Republicans Release Agenda in “Pledge for America”

Republicans Release Agenda in “Pledge for America”

Hoping that history will repeat itself, House Republicans unveiled today “A Pledge to America,” a legislative blueprint that they would use to shrink and reform government should they win the majority in November. It is reminiscent of the “Contract with America” that House Republicans, led by Rep. Newt Gingrich, released in 1994 that helped them gain control during President Bill Clinton’s second year in the White House.

“We pledge to advance policies that promote greater liberty, wider opportunity, a robust defense, and national economic prosperity,” the pledge reads. “We pledge to honor families, traditional marriage, life, and the private and faith-based organizations that form the core of our American values.”

The document was rolled out at a lumber store located about 30 miles from Capitol Hill. In it, Republicans vow to cut taxes and spending and put the federal government on a “path” to a balanced budget. They would cancel unspent stimulus funds and cancel the Troubled Asset Relief Program.

“Our pledge honors our founding principles, lays out meaningful policy prescriptions, and narrows its focus to those core issues on the minds of American families,” Rep. Kevin McCarthy (R-California) said at the event. “We understand that people are looking for job creation, spending restraint, and a Congress that works on behalf of their priorities. Our agenda is a clear statement that Republicans are listening and have solutions to turn a nation and a government toward a better future.”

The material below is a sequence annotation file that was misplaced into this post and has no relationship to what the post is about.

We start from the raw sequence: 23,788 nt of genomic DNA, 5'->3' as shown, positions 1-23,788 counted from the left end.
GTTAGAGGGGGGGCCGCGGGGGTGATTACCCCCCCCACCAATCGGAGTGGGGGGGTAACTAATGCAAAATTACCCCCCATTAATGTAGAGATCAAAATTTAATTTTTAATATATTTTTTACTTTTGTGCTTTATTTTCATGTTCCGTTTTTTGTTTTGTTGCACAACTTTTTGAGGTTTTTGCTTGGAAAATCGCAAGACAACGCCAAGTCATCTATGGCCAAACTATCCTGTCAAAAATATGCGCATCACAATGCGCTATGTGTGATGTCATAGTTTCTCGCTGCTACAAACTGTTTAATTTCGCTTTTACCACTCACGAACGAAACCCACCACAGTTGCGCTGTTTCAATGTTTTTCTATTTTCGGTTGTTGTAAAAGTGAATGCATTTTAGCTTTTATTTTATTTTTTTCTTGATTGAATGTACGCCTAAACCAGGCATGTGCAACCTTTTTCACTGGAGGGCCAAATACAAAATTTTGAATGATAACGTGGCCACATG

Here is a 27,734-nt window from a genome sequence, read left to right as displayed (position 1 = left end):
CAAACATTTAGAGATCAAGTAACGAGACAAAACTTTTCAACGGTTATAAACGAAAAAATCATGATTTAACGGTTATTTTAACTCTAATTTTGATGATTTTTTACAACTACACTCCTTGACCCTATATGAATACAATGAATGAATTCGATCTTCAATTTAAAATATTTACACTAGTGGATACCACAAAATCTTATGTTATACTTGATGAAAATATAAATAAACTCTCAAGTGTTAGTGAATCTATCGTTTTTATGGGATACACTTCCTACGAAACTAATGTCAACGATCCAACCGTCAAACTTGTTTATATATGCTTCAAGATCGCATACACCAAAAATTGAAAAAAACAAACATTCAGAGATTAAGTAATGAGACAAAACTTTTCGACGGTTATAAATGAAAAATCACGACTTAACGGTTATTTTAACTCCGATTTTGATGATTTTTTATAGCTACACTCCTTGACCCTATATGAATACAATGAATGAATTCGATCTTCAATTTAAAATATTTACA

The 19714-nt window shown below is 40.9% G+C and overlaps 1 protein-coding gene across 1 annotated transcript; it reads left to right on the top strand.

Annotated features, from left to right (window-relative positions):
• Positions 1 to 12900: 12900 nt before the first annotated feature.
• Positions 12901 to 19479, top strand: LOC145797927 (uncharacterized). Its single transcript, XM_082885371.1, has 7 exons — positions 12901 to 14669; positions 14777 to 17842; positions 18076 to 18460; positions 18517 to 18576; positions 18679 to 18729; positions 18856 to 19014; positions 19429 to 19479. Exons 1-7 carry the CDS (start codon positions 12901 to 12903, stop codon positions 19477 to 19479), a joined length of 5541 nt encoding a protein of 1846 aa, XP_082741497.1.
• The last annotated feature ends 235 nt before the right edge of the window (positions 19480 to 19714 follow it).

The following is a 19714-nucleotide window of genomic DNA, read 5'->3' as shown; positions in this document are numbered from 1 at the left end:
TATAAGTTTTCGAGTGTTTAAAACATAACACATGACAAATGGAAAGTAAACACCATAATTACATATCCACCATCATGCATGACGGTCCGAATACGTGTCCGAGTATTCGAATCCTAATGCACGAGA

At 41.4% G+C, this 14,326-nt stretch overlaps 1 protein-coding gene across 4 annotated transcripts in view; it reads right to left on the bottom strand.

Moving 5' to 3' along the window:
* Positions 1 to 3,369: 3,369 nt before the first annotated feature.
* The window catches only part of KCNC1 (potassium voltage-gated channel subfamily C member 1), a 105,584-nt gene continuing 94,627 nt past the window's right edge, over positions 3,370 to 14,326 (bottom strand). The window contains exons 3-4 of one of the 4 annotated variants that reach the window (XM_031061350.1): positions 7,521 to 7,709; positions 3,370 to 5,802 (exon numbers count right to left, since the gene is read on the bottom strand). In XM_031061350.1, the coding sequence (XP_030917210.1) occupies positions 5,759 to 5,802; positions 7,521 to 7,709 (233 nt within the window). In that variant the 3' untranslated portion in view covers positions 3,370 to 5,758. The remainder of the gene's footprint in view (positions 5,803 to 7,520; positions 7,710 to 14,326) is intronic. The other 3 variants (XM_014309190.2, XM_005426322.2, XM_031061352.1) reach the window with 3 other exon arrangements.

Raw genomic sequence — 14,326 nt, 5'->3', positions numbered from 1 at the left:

The document also says that they would repeal the healthcare reform legislation and enact medical liability reform. The document does not, however, offer any specifics regarding Social Security and other entitlements that account for a significant portion of the nation’s enormous deficit.

Democrats were quick to condemn the document, charging that it simply recycles old ideas, such as a proposal to privatize Freddie Mac and Fannie Mae.

“I think the pledge is a very sad attempt by a party with no new ideas to regurgitate the old ‘Contract with America.’ They’re trying to capitalize on the anxiety that naturally accompanies change,” said Rep. Keith Ellison (D-Minnesota). Using the healthcare reform bill as an example, he said that it’s only natural for people to feel anxious as they try to figure out how the legislation will affect them personally. But Republicans, Ellison said, “are hoping to capitalize on people’s fear and anxiety of the unknown, and get people to give up benefits that they’ve been able to secure for themselves.” He also said that GOP lawmakers essentially squandered the opportunity to affect the sorts of reforms their document proposes.

“They did worse than nothing, they did harm,” he said.

Rep. Artur Davis (D-Alabama) said that Republicans clearly plan to use the pledge to make the fall election a referendum on the Obama administration’s first two years and the Democrat-controlled congress. He noted that it’s too early to tell how effective the pledge will actually be, and that while it may currently seem like Republicans are headed toward a takeover in November, a lot could change in the next six weeks.

“Whatever happens on Nov. 2nd, there’s not going to be a veto-proof majority and it’s not as if Republican policies are going to be enacted into law,” Davis said. “The consequence will be two years of absolute gridlock in Washington. That’s what’s at stake in this election. It’s will is that there be gridlock or at least some opportunity for compromise and passing some legislation.”